This is why my experience with him wasn’t of the typical client-designer variety. Zac didn’t have time to handpick my furniture — he just gave me a blueprint and an open invitation for feedback.

“Should be pretty inexpensive,” Brooks said via text. “I’d check out Ross, T.J. Maxx, Michael’s and places like that for different things.”

That sounded great in theory, but come on — where do you see Ross or T.J. Maxx in that rendering? The mirror? The art over the couch? It was like a Morton’s waiter saying “the sodas are $3 and the saltines are free!”

But I was committed. No turning back now. And I actually got off to a decent start.

My first purchase was the $949 LeisureMod Florence Style Sofa I found on amazon.com. My next purchase was three $85 Adeco Trading adjustable-height counter stools I found on wayfair.com.

I spent only a day tracking down the pieces, and I got a respective 👊 and 👌 from Zac on the finds. But it wasn’t long before I went from 😁 to 😭.

For instance, that coffee table in the rendering? I’m convinced it doesn’t exist. I spent at least three hours a night for a week trying to find something with metal legs in that shape and color.

The Reual James Metropolitan Coffee Table (below) was the closet thing I spotted — for the modest price of $850.

(Matt Calkins / The Seattle Times)
(Matt Calkins / The Seattle Times)

“Niiiiiiiiiiiiice!” texted Brooks when I showed him the table.

“But it’s not cheeeeeeeeaaaaaaaaap,” I responded.

“Oh, I didn’t even peep at the price,” he said. “You can find something cheaper.”

Except I couldn’t. And the cheaper suggestion never came. That was probably the most maddening part of this process. Zac would never just give me a freebie — I always had to find it.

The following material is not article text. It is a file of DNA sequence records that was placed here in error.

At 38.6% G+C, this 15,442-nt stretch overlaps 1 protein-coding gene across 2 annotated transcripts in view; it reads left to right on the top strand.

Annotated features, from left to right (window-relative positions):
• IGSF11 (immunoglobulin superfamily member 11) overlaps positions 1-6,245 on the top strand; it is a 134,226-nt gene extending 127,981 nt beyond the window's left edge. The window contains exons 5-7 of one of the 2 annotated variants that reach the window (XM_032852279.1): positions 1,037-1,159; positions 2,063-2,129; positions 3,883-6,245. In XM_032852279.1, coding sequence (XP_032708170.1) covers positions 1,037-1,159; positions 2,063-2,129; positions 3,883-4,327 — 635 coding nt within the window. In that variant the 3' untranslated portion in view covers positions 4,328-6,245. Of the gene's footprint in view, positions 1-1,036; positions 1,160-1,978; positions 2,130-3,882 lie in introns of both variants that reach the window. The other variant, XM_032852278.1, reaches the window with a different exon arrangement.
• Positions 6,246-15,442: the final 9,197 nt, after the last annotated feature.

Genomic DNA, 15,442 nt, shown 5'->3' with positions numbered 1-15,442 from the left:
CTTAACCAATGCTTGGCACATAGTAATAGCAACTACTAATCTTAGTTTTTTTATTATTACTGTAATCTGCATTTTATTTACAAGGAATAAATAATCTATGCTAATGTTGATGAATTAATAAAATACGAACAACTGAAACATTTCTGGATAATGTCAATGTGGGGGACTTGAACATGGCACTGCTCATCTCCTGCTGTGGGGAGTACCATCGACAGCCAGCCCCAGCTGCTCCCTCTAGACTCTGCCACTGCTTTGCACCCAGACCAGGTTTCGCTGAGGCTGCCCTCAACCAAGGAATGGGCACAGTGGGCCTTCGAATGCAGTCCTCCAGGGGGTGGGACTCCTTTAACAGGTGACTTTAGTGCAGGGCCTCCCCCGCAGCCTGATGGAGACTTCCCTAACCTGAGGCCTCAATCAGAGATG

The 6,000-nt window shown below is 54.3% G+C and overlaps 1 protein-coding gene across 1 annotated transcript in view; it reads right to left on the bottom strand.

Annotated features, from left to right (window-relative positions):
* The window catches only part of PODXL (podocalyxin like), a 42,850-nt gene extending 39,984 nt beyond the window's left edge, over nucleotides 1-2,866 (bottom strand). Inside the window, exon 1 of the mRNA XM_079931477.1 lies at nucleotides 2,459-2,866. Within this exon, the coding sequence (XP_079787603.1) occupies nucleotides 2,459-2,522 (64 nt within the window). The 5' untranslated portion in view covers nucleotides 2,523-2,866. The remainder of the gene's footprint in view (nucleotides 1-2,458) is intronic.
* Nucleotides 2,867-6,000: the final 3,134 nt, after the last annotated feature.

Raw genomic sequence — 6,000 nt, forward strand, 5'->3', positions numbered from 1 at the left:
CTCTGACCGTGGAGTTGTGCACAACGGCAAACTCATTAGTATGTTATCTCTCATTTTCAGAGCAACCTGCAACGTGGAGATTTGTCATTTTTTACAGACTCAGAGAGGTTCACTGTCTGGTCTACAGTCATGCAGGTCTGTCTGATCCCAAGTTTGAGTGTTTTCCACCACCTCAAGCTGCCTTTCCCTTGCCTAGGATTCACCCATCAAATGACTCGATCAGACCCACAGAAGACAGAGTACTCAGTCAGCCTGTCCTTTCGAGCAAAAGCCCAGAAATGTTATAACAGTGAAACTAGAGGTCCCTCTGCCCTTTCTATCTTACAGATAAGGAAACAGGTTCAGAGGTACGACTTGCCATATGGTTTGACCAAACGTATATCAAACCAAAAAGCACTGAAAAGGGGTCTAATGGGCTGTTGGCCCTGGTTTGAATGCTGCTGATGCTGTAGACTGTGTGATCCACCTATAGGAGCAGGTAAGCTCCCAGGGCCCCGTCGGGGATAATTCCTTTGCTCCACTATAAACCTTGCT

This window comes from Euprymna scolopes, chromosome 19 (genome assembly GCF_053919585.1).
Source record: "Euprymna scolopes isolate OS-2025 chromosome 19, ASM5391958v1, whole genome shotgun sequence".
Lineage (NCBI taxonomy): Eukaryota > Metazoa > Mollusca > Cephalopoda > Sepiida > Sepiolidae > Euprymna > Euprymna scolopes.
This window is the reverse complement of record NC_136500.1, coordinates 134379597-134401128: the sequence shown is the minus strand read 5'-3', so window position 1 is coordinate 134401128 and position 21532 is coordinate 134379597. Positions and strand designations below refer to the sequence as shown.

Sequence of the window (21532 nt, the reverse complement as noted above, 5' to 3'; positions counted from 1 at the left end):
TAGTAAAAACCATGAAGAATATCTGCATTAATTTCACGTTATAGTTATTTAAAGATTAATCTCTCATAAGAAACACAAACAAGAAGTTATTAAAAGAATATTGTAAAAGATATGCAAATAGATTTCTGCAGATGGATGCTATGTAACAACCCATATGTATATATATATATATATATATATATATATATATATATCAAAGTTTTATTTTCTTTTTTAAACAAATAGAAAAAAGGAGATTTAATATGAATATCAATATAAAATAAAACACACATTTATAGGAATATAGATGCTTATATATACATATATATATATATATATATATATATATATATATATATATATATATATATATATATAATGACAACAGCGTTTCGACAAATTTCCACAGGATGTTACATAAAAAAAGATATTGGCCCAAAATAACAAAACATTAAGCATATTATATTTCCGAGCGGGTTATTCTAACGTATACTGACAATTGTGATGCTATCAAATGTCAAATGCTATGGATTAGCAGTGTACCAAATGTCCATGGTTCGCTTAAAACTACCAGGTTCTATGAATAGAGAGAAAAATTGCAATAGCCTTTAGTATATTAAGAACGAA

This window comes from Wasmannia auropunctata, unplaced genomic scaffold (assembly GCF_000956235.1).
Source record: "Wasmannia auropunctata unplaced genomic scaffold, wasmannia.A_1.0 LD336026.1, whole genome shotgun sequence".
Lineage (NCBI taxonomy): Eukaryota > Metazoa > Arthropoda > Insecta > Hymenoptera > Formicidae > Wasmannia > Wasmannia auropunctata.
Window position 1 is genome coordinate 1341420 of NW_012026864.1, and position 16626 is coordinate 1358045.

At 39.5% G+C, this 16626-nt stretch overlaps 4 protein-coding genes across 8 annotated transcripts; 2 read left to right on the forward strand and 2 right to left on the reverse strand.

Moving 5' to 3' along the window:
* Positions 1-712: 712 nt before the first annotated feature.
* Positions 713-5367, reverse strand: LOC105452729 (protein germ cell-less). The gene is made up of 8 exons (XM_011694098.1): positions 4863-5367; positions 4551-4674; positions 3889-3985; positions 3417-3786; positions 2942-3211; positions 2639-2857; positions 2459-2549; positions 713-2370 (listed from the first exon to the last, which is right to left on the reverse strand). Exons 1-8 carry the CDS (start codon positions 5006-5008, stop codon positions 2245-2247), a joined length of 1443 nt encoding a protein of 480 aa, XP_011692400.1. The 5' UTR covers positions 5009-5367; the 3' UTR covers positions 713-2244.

I’d go through 2,000 dining-room tables, send him a few pics, and get “see if you can find something higher,” or “like this but in black.”

Just show me the black one!!!! I’d think. But then I’d finally come across the right item and receive the ultimate validation.

“Perfect!!!!” Zac would text.

It was like a comedian getting a thumbs-up from Johnny.

After a certain point, I was so entrenched in the project that my budget spontaneously combusted. I would spend my days sifting through area rugs and accent chairs, and my nights contemplating a second job as an Uber driver.

I ended up dropping the $850 on the coffee table. I hired a handyman to install the floating shelves. And after struggling for a week and a half to find wall art, I showed Zac a $621 set just to see if I was on the right track.

“Perfect!” he texted.

Good grief.

My co-workers could see the pain in my eyes. My friends could hear the stress in my voice. They saw a $2,500 budget turn into a $5,200 bleeding.

But they also watched me go from clueless to capable, as I improvised on light fixtures and accessories in a once inconceivable fashion. The end result?